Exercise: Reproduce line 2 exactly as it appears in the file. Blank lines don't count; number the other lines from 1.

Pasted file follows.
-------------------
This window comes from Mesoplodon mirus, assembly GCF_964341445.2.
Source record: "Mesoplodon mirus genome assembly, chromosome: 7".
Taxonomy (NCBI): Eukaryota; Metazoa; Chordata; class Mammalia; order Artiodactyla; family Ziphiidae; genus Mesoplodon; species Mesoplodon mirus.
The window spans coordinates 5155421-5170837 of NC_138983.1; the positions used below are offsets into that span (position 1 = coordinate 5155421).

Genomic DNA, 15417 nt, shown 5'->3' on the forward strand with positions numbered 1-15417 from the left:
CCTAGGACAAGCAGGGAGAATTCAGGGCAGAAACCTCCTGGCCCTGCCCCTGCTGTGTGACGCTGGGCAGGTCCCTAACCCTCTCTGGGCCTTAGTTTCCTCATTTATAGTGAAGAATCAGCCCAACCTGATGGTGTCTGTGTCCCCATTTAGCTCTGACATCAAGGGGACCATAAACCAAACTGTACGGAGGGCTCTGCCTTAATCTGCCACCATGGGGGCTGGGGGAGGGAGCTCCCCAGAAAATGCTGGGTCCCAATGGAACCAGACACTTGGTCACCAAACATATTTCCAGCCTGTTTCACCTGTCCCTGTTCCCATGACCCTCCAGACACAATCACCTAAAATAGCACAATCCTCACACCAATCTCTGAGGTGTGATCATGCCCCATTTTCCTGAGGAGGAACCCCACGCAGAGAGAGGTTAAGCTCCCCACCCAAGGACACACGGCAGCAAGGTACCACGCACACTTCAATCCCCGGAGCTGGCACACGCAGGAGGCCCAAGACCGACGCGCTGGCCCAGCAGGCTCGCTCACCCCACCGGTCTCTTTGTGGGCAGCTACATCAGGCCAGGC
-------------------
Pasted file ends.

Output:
Source record: "Mesoplodon mirus genome assembly, chromosome: 7".